Originally posted on Wired by Brian Barrett
IMAGINE YOU’RE A burglar. You’ve decided to tackle a high-end luxury apartment, the kind of building with multiple Picassos in the penthouse. You could spend weeks or months casing the place, studying every resident’s schedule, analyzing the locks on all the doors. You could dig through trash for hints about which units have alarms, run through every permutation of what the codes might be. Or you could also just steal the super’s keys.
According to a Justice Department indictment Thursday, that is effectively what China has done to the rest of the world since 2014. That’s when the country’s elite APT10—short for “advanced persistent threat”—hacking group decided to target not just individual companies in its long-standing efforts to steal intellectual property, but instead focus on so-called managed service providers. They’re the businesses that provide IT infrastructure like data storage or password management. Compromise MSPs, and you have a much easier path into all these clients. They’re the super.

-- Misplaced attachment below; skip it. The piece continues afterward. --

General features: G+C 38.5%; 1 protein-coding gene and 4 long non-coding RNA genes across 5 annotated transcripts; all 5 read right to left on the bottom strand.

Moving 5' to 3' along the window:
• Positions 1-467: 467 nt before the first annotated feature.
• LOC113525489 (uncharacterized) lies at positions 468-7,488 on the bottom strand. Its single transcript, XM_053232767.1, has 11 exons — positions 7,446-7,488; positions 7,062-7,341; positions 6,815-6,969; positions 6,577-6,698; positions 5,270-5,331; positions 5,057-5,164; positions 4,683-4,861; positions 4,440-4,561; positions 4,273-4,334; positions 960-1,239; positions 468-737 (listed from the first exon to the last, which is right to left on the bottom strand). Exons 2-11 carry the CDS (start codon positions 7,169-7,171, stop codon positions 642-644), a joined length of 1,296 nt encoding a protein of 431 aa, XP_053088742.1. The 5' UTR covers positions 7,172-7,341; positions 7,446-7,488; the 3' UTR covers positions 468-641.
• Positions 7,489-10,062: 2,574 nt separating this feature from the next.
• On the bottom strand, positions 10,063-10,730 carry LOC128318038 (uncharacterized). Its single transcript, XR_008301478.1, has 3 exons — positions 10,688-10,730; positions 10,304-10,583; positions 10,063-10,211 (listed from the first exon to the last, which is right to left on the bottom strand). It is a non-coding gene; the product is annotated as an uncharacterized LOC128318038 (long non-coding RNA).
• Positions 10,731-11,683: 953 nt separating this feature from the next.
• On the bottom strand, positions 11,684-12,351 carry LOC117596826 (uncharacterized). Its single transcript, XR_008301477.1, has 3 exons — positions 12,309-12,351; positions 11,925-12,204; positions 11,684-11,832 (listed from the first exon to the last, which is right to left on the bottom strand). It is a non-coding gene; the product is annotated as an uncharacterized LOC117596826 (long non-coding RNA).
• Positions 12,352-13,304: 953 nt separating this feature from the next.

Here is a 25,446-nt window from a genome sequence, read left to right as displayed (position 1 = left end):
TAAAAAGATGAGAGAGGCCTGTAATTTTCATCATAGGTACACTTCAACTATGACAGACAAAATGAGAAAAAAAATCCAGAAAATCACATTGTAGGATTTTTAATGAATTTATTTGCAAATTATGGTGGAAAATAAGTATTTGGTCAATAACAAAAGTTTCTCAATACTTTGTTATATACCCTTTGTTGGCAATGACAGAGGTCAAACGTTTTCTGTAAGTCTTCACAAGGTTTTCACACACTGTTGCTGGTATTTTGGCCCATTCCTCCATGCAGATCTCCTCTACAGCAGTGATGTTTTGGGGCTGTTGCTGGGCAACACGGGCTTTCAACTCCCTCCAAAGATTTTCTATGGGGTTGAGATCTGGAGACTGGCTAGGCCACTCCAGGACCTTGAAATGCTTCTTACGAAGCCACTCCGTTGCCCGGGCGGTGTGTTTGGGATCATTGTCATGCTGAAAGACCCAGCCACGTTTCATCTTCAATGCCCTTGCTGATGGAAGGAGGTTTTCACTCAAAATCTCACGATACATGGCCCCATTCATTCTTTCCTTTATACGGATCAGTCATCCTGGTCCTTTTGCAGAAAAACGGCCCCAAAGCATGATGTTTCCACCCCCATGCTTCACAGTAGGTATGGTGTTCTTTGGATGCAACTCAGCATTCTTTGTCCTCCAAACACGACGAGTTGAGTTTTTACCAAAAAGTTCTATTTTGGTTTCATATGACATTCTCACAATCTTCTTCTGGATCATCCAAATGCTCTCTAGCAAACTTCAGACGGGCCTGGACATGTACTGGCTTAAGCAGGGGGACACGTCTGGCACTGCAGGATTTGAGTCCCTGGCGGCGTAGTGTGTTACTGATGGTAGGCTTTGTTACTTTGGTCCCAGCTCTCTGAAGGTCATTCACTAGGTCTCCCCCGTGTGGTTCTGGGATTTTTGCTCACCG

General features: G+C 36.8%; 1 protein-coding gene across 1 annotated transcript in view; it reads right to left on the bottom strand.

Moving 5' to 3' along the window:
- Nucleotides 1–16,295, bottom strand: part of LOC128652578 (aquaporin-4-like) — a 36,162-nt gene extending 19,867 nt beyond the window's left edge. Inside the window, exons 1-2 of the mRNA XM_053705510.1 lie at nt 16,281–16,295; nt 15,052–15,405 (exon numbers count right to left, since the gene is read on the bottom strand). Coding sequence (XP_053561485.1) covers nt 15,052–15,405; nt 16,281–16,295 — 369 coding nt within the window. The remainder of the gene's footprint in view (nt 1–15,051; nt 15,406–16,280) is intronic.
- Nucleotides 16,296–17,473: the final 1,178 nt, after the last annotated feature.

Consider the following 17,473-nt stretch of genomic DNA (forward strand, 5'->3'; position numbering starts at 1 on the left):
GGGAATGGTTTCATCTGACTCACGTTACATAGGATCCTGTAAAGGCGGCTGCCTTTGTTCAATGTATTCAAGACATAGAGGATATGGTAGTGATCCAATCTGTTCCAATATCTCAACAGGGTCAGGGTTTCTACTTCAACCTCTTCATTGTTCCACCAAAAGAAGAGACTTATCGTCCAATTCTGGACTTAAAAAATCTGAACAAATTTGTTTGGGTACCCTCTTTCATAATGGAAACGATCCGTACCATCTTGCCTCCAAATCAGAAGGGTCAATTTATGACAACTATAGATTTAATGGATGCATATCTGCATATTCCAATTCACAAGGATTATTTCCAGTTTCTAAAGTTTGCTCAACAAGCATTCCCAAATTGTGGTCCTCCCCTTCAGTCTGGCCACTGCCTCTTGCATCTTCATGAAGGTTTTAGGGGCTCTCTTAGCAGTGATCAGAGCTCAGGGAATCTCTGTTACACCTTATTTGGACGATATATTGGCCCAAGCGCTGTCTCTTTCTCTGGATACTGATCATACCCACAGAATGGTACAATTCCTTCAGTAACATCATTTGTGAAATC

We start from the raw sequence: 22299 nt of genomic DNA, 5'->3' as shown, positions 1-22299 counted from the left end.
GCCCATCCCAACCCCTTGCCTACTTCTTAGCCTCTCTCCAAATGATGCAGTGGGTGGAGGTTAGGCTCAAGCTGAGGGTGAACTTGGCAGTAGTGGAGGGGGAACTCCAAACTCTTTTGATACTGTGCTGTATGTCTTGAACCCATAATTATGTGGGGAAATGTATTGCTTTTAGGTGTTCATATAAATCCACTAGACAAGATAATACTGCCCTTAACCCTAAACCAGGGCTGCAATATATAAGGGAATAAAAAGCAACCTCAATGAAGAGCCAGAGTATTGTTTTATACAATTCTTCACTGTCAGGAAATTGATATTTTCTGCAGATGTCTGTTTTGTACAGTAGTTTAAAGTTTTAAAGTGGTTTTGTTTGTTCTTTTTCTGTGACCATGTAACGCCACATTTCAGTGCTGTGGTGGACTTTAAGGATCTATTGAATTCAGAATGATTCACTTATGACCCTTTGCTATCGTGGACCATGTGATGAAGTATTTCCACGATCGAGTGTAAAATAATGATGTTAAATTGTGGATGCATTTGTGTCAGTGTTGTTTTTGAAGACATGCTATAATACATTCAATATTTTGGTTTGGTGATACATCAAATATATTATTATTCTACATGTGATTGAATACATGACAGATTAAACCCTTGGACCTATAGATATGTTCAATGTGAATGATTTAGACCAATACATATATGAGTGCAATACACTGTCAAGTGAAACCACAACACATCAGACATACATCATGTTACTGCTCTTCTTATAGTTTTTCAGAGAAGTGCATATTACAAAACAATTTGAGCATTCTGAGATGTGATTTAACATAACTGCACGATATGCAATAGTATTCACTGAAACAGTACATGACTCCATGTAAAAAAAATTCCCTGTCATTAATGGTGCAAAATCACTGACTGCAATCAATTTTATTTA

“MSPs are incredibly valuable targets. They are people that you pay to have privileged access to your network,” says Benjamin Read, senior manager for cyberespionage analysis at FireEye. “It’s a potential foothold into hundreds of organizations.”
For an even greater sense of scale: The indictment alleges, among other things, that by hacking into a single New York-based MSP, APT10 was able to compromise data from companies in a dozen countries, from Brazil to the United Arab Emirates. With a single initial intrusion, Chinese spies could leapfrog to industries as varied as banking and finance, biotech, consumer electronics, health care, manufacturing, oil and gas, telecommunications, and more…
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